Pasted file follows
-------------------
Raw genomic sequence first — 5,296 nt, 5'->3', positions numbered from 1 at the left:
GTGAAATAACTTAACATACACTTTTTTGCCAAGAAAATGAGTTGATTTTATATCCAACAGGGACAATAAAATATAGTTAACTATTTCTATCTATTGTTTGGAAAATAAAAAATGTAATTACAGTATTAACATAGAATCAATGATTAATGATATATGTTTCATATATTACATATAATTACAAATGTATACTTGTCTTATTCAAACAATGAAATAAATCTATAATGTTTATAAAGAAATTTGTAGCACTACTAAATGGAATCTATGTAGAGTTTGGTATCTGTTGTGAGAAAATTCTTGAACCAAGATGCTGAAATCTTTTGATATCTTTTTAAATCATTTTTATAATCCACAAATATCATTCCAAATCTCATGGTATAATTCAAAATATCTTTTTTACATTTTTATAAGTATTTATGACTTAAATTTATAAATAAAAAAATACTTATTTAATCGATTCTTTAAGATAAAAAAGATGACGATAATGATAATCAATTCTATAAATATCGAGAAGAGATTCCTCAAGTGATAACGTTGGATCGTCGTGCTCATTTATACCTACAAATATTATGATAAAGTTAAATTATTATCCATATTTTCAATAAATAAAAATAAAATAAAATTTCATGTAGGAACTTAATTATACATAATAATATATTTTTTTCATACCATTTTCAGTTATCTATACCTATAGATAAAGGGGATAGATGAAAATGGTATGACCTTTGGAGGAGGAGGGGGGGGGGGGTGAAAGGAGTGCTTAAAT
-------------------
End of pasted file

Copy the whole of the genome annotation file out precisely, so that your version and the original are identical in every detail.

Raw genomic sequence first — 5,296 nt, 5'->3', positions numbered from 1 at the left:
GTGAAATAACTTAACATACACTTTTTTGCCAAGAAAATGAGTTGATTTTATATCCAACAGGGACAATAAAATATAGTTAACTATTTCTATCTATTGTTTGGAAAATAAAAAATGTAATTACAGTATTAACATAGAATCAATGATTAATGATATATGTTTCATATATTACATATAATTACAAATGTATACTTGTCTTATTCAAACAATGAAATAAATCTATAATGTTTATAAAGAAATTTGTAGCACTACTAAATGGAATCTATGTAGAGTTTGGTATCTGTTGTGAGAAAATTCTTGAACCAAGATGCTGAAATCTTTTGATATCTTTTTAAATCATTTTTATAATCCACAAATATCATTCCAAATCTCATGGTATAATTCAAAATATCTTTTTTACATTTTTATAAGTATTTATGACTTAAATTTATAAATAAAAAAATACTTATTTAATCGATTCTTTAAGATAAAAAAGATGACGATAATGATAATCAATTCTATAAATATCGAGAAGAGATTCCTCAAGTGATAACGTTGGATCGTCGTGCTCATTTATACCTACAAATATTATGATAAAGTTAAATTATTATCCATATTTTCAATAAATAAAAATAAAATAAAATTTCATGTAGGAACTTAATTATACATAATAATATATTTTTTTCATACCATTTTCAGTTATCTATACCTATAGATAAAGGGGATAGATGAAAATGGTATGACCTTTGGAGGAGGAGGGGGGGGGGGGTGAAAGGAGTGCTTAAAT